Hexokinase-II inhibits TORC1 to induce protective autophagy in response to glucose deprivation.
Major finding: Hexokinase-II inhibits TORC1 to induce protective autophagy in response to glucose deprivation.
Mechanism: Hexokinase-II directly binds to and inhibits the activity of TORC1 via its TOS motif.
Impact: Hexokinase-II regulates the switch from glycolysis to autophagy during nutrient starvation.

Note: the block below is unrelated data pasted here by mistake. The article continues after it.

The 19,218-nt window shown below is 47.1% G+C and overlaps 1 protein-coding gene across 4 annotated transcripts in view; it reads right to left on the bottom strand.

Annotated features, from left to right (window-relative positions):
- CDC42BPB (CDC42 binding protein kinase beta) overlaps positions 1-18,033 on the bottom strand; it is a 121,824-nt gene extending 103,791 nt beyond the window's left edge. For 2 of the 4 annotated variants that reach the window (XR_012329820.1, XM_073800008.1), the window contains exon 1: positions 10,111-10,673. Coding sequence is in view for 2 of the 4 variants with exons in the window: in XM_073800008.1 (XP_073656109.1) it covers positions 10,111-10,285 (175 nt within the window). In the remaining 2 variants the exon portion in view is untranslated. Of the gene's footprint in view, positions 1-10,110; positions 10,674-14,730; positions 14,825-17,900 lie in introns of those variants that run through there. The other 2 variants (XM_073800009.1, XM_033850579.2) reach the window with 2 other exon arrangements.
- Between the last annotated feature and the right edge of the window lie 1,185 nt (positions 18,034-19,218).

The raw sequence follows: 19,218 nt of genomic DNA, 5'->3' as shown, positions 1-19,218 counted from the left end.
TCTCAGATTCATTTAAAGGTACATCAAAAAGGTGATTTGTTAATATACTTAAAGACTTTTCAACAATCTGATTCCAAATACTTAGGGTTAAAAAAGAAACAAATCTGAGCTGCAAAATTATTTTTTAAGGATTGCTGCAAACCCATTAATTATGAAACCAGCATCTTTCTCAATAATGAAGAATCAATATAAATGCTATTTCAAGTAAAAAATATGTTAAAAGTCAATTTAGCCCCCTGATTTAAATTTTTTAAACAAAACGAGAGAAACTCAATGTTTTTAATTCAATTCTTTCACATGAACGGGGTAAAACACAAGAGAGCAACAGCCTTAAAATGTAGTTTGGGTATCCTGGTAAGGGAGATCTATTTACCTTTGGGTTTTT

Hexokinases (HK) play a key role in energy metabolism by catalyzing the first step in glycolysis, the phosphorylation of glucose to glucose-6-phosphate (G-6P). HK-II, which is upregulated in most tumors, is the predominant isoform expressed in the heart, where it has been implicated in cardiomyocyte cell survival. In the heart, glucose deprivation activates autophagy to confer cardioprotection, but the mechanism of signal integration between glycolysis and autophagy is not well understood. Roberts and colleagues found that inhibition of HK-II activity blocked glucose starvation-induced autophagy in rat cardiomyocytes as well as in other cell types. Modulation of HK-II, but not HK-I, levels by knockdown or overexpression, respectively, inhibited or potentiated glucose starvation-induced autophagy, indicating that regulation of glucose starvation-induced autophagy is an HK-II–specific function. HK-II inhibition by knockdown or treatment with the glucose analogue 2-deoxy-D-glucose also caused an increase in apoptosis induced by glucose deprivation, suggesting that HK-II–mediated autophagy confers protection from glucose starvation. Interestingly, glucose deprivation induced a HK-II–dependent decrease in phosphorylation of substrates of the mTOR complex 1 (TORC1), a known suppressor of autophagy. In response to glucose deprivation, HK-II bound to TORC1 via a conserved mTOR signaling (TOS) motif, and mutation of this motif abolished HK-II–mediated induction of autophagy. The catalytic activity of HK-II was not necessary for TORC1 inhibition, implying that HK-II negatively regulates TORC1 by acting as a binding protein. Instead, the glycolytic activity of HK-II inhibited its autophagic function, as production of G-6P inhibited glucose deprivation-induced autophagy. Although further characterization of the mechanism by which HK-II inhibits TORC1 is warranted, these findings identify HK-II as a critical sensor of glucose depletion that regulates the switch from glycolysis to protective autophagy during nutrient starvation.
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